It's also around this time that you'll get to choose what faction to align yourself with. The Nexus forces are split into four, and you'll have to do a short mission for each before making your final – and irreversible – choice.
Sentinels are the game's warrior class, while Assembly is for those who want to specialise in construction. The Venture faction maps broadly onto the traditional RPG scout class, with Paradox supplying the requisite "dark side" route. This doesn't mean you get to play as a villain – there's no PVP here – but you do get to walk the line, and use Maelstrom powers.
Each faction then offers sub-class specialisations. I opted for Venture, and could then choose between becoming a Daredevil or Buccaneer. Each provides access to unique items and skillsets, but none of this is made clear before you take the plunge. Considering it's a choice that can't be undone, a little more information about what you're signing up for would be welcome.
Now you're firmly inserted into LEGO Universe, the final areas of the beta open up and you can go and explore Gnarled Forest and Forbidden Valley, depending on what choices you've made, and play with items you've been given by way of a welcome to Nexus Force.
Both are much as they sound – a creepy jungle setting where possessed pirates are on the rampage and a parched volcanic mountain region where you can train as a ninja. It's here that the missions start to develop away from the rudimentary housekeeping and into something more familiar as an MMORPG. The combat missions never quite take on the scale of a proper dungeon raid, at least not in this early glimpse, but anyone worried that the game would be too kiddy should be satisfied with some reasonably tough challenges that stretch the rather basic melee and ranged combat abilities to the limit.
What's strange is that there doesn't seem to be any emphasis on the MMO side of things. There are lots of other players, and you can obviously form ad hoc alliances with anyone playing nearby, but the Team feature, which brings guild-style community options, hasn't been highlighted for beta players. Hopefully it will make it easy to hook up with friends, or it'll just be a case of making sure you're online at the same time, and tracking each other down.
That may be harder than it sounds, since if there's one area that would benefit from attention it's navigation. The game is broken up into discrete areas, none of which are terribly large, but the in-game map is virtually useless, offering no explanations, mission markers or even a key as to which exit icon leads where.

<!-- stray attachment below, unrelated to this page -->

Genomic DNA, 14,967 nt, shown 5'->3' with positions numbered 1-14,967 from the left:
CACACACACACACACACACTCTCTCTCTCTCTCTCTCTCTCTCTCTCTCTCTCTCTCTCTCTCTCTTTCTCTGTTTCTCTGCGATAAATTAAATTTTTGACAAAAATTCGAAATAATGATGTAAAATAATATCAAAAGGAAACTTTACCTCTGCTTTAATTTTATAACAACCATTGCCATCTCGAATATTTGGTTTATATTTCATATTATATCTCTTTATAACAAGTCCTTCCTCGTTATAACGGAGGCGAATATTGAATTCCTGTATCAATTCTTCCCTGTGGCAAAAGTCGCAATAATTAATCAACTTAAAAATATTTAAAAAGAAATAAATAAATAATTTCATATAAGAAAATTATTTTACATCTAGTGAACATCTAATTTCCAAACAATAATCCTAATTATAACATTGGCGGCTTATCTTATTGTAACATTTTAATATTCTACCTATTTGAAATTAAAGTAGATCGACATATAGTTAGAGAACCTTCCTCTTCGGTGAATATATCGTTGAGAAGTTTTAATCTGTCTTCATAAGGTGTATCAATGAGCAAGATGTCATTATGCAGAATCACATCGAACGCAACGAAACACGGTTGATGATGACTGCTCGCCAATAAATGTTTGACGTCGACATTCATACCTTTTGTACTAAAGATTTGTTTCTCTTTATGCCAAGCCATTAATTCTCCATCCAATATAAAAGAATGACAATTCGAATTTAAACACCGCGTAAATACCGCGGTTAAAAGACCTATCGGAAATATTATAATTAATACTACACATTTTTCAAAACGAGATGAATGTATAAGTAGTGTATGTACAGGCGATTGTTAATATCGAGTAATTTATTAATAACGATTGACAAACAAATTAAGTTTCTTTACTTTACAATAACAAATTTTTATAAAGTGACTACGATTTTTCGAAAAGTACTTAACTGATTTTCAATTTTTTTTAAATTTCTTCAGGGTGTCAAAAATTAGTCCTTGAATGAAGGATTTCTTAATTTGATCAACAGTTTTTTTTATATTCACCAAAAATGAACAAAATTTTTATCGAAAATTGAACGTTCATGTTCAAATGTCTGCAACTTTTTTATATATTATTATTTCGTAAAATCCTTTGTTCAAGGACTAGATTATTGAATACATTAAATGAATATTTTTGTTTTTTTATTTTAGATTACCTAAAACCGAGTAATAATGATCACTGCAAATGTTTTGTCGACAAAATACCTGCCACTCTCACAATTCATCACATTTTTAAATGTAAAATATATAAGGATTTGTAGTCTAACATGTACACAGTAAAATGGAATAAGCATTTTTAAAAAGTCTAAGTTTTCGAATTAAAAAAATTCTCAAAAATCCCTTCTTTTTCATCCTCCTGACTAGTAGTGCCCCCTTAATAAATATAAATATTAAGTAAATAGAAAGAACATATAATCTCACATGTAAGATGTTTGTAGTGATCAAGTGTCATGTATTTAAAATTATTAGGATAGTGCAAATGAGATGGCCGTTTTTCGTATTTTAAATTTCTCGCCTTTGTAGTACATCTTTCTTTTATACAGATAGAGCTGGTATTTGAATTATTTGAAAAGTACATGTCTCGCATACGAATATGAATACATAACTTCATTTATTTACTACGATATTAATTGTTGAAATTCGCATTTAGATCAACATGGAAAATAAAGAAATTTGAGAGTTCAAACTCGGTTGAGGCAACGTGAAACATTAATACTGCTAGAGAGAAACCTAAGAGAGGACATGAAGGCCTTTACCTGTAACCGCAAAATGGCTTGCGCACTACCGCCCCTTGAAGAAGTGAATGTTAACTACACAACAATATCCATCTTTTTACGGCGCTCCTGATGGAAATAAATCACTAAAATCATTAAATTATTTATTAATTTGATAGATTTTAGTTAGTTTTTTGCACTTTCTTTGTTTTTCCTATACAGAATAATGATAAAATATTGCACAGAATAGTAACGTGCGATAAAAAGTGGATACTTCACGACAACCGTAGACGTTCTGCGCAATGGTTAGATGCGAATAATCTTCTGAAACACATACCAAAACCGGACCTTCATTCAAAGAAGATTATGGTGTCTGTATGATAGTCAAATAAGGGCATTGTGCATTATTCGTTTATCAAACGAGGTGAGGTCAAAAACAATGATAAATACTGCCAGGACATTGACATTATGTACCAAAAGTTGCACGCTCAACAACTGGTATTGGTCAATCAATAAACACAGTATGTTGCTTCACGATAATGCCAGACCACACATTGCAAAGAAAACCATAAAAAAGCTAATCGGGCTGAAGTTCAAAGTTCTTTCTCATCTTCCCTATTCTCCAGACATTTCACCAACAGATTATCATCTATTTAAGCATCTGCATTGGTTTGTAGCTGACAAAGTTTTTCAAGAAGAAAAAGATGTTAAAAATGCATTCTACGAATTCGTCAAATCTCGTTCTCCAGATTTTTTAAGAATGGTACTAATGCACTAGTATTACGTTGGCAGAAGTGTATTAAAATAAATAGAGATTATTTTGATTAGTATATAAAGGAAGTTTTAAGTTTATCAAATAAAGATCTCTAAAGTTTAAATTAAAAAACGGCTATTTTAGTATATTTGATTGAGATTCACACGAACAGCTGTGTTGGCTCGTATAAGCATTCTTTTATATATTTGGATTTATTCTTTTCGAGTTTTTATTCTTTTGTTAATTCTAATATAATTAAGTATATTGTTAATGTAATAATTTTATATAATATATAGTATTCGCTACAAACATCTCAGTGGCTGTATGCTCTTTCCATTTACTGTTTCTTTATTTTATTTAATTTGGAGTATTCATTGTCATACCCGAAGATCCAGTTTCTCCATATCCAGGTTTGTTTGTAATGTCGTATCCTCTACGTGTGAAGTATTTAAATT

You'll be mapping most of the terrain in your head, and considering most kids are likely to just leg it into the gameworld rather than proceeding carefully and logically, I suspect there'll be some confusion. You can, at least, dismantle your minifigure and respawn at the nearest habitable spot should you get really stuck.
Travel between zones is also rather clumsy, with rocket pads only leading to specific destinations, rather than letting you take off and choose where to go next. In other words, to get from the Gnarled Forest back to Forbidden Valley, you'll have to trek all the way back to the rocket pad that leads to the intervening areas, jogging across each map to the next pad in a weird leapfrog style.
If there's a fast travel option it's as well hidden as the team functions at the moment. Throw in some fairly grievous loading times (sometimes up to several minutes at the moment) and whenever a mission sends you to a distant zone, you might as well go and put the kettle on.
Put these early hiccups aside, however, and you find that heart is where LEGO Universe shines, offering a bright inviting playground that still manages to offer a fun approximation of more adult MMO games.
Even without the ongoing war against the Stromlings, the chance to build your own LEGO house, train a LEGO elephant or just dress up as a pirate and do some breakdancing all tap into the enduring appeal of those omnipresent plastic bricks. There's a pervasive sense of glee and creativity that is already very appealing.
Hopefully that will be enough to coax the younger audience into a fairly complex game, and convince their parents that the monthly subscription (currently £7.49 or €9.99) is a worthy investment. Right now, LEGO Universe is a fun place to visit, but will we want to live there?
LEGO Universe will be available from LEGO stores, the LEGO Online Shop and LEGOLand from 12th October. A full release will follow on 26th October.